For the British, who came home to a country at peace, it has always been hard to understand what happened after the Second World War in Eastern Europe. In Poland, Hungary, Czechoslovakia, there was no joyous liberation or triumphant parades: Soldiers, prisoners and refugees returned home to towns still consumed by ethnic, political and criminal violence. In parts of Poland, a civil war raged through 1947, as the remnants of the Polish Resistance fought the Red Army. In parts of Czechoslovakia, angry mobs dragged ethnic Germans out of their homes and hounded them across the border. The NKVD, the Soviet secret police, launched a programme of mass arrest and mass deportation in every country the Red Army occupied.
Across the region, it could, at times, be dangerous to be a communist official, dangerous to be an anti-communist activist, dangerous to be German in a Polish village, to be Polish in a Ukrainian village, to be Hungarian in a Slovak village.
It could also be dangerous to be Jewish. Although there is both anecdotal and archival evidence of Jews being welcomed home after the war, there is also anecdotal and archival evidence of anti-Jewish violence, though not much agreement on the scale. Numbers for “Jewish deaths” in Poland in this period range widely, from 400 to 2,500, for example.
This statistical disagreement reflects a deeper set of uncertainties. Were Jews who returned to claim back their houses murdered for their property — or for being Jewish? Were Jews who joined the security services murdered for being communists — or for being Jewish? The same can be said for robberies and assaults, which affected everybody during this lawless period. One historian points out that many archival records are ambiguous:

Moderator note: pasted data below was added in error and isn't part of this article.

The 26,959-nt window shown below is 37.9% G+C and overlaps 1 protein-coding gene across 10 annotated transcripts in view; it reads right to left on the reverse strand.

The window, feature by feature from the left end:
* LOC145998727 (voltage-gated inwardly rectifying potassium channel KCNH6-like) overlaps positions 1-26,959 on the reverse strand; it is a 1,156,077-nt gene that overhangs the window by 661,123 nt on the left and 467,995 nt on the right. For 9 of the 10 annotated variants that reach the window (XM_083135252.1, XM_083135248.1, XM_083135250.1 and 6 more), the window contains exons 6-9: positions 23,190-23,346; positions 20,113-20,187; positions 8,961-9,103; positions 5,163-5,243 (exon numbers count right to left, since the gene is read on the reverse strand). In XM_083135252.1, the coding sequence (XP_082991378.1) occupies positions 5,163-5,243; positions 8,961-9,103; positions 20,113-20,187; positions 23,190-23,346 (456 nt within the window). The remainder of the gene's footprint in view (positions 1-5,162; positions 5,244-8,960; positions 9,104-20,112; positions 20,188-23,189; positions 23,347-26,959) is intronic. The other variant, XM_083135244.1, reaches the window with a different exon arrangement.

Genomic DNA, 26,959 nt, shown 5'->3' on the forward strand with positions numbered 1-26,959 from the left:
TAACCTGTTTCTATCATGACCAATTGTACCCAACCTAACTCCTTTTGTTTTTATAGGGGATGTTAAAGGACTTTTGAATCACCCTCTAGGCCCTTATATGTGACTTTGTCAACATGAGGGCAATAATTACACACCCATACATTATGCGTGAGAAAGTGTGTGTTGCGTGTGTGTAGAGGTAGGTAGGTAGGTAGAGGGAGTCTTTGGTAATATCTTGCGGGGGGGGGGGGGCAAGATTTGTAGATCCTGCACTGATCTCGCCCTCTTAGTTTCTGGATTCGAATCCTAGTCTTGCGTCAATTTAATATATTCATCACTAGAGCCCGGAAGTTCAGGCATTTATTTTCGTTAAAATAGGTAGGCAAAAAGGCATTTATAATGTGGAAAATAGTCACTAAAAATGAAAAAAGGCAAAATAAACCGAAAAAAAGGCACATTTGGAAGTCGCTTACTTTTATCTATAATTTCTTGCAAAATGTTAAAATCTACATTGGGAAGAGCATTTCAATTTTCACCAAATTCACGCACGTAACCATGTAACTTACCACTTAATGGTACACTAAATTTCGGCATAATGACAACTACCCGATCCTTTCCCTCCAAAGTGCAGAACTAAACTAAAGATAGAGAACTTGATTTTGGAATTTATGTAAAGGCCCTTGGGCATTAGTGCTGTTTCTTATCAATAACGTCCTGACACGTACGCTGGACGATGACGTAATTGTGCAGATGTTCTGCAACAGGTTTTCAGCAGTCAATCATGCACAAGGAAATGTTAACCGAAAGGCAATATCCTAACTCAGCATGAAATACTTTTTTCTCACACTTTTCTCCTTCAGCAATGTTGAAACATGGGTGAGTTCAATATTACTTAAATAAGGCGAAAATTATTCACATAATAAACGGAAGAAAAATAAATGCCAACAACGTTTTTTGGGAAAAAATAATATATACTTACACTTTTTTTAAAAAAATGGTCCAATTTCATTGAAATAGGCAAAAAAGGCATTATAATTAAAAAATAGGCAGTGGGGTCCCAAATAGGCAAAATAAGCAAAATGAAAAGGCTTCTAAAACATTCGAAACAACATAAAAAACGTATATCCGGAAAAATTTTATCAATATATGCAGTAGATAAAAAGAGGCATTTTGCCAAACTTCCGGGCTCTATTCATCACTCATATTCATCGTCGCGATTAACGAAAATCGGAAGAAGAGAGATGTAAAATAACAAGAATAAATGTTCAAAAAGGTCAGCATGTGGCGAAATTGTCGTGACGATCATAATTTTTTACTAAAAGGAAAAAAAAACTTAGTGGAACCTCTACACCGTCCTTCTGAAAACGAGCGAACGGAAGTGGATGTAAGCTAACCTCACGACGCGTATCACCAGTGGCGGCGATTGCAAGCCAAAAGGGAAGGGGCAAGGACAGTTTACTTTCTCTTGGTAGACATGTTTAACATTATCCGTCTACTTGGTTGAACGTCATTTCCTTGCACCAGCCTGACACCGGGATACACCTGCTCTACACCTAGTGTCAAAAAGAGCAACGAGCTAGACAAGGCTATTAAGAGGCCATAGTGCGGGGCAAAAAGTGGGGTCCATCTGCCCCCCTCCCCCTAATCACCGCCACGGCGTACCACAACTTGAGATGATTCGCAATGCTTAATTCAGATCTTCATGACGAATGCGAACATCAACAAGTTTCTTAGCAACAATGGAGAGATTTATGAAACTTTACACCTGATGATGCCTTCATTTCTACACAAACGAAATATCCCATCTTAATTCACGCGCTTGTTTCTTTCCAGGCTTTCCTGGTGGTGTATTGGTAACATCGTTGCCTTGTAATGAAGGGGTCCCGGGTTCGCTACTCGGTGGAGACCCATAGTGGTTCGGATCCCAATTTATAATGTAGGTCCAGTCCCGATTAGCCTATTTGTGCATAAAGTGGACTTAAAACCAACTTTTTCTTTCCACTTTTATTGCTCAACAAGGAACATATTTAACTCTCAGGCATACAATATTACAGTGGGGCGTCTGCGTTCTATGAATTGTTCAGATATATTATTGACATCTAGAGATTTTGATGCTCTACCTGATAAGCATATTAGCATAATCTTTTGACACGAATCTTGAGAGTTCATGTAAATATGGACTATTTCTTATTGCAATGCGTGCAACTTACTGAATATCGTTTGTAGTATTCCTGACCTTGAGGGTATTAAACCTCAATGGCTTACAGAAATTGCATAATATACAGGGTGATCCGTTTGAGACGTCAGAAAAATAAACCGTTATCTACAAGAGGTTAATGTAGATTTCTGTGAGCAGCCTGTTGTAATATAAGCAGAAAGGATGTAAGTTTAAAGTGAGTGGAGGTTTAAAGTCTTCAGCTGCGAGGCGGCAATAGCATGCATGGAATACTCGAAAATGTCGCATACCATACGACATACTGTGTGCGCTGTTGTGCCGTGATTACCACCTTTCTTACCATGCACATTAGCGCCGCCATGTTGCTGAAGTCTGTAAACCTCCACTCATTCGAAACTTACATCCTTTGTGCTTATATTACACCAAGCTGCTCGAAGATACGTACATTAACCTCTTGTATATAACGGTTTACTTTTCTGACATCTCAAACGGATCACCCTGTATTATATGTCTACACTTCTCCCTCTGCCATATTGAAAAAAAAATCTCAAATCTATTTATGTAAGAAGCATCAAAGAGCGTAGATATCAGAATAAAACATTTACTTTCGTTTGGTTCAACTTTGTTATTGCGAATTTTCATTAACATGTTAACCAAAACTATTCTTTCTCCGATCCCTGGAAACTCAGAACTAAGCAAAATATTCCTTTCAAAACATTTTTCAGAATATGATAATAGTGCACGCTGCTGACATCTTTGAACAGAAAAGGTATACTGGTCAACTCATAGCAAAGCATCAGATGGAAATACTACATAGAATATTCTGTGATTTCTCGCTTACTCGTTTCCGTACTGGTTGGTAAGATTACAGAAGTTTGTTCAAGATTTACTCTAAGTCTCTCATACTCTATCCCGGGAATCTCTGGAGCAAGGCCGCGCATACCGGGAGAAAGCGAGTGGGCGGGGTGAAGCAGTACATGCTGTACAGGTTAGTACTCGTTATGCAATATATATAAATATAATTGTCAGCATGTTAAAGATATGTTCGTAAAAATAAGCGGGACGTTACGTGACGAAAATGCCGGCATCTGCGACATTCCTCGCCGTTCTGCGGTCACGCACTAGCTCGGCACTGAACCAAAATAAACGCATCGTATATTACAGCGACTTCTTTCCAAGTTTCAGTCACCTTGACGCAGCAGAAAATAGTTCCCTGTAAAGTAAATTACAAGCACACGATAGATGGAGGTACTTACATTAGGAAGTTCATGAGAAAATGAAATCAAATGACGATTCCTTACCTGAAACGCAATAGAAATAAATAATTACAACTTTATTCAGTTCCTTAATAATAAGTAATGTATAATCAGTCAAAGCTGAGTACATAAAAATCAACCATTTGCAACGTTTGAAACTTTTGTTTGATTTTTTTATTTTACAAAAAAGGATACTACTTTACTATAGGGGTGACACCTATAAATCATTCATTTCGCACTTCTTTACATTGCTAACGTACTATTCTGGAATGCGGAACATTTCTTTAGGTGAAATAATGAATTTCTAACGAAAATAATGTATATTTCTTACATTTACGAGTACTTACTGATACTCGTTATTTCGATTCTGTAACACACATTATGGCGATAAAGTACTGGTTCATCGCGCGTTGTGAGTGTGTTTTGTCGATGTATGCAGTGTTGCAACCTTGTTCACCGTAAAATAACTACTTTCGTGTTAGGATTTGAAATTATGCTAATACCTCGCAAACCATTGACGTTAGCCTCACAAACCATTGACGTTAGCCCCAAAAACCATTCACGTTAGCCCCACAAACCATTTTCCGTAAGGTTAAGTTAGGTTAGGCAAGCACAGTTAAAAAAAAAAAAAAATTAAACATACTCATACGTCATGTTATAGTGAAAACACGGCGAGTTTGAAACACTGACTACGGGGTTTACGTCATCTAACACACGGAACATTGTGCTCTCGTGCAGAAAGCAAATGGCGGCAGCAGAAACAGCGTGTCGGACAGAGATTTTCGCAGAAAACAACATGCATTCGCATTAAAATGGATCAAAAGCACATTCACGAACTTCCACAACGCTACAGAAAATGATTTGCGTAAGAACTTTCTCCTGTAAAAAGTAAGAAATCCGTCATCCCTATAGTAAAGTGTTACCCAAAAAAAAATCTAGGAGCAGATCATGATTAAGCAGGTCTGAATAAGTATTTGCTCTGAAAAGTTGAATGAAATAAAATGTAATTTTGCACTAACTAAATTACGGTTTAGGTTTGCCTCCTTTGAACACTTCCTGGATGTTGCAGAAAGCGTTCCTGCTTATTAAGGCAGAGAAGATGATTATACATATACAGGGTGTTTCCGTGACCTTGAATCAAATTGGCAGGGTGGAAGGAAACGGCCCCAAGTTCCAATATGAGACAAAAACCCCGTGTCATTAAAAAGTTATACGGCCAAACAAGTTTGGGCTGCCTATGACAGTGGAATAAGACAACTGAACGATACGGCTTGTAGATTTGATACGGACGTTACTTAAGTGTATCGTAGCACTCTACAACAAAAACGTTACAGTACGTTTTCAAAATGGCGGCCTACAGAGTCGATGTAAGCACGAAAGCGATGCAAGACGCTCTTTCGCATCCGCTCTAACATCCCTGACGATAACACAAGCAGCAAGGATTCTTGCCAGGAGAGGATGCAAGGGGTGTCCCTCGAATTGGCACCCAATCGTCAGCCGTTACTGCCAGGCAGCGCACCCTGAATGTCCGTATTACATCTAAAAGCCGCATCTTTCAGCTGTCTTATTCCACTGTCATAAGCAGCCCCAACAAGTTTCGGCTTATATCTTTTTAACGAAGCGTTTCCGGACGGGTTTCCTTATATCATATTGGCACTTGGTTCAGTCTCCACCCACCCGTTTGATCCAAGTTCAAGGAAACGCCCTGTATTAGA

“On the night of August 10 1945, according to a communist dispatch, ‘a Jewish tailor and shoemaker co-operative in Radom was attacked and 4 Jews and one Red Army officer were murdered.’ Was this a political assassination of a Soviet officer? Was it a common robbery? Or was it an antisemitic attack? We have no answers.”
But if Jews were among many victims of the generalised violence, they were also in a few concrete instances also victims of genuinely antisemitic riots that require some special explanation. In the two years following the war, outbursts of anti-Jewish violence exploded in several towns in southern Poland, Hungary, and Slovakia. By far the two most notorious took place in Kielce, Poland, on July 4, 1946, and in the Hungarian city of Miskolc a few weeks later, between July 30 and August 1. Why?
In Kielce, the ostensible cause of the riot — hard though it is to believe such a thing was still possible in the 20th century — was a rumour of blood libel. To avoid punishment for not coming home on time, a Polish child told his parents he had been kidnapped by the Jews, who planned to kill him as a ritual sacrifice. He told them he’d been kept in the basement of the Jewish Committee building in Kielce, a kind of dormitory and community centre, where several dozen Jewish survivors in Kielce were then living. His drunken father reported this to the local police; the police solemnly set out to investigate. But even as the occupants of the building were explaining to the police that they had no basement and thus could not have kept the child there, rumours began to spread throughout the town.
A crowd began to gather outside the committee building. An army unit arrived — 40 soldiers from the Internal Security Corps. To the shock of Jewish leaders inside, the soldiers began to fire on the Jews. And instead of dispersing the crowd, they joined it, along with policemen and members of the citizens’ militia. By the end of the day, at least 42 people were dead and dozens wounded.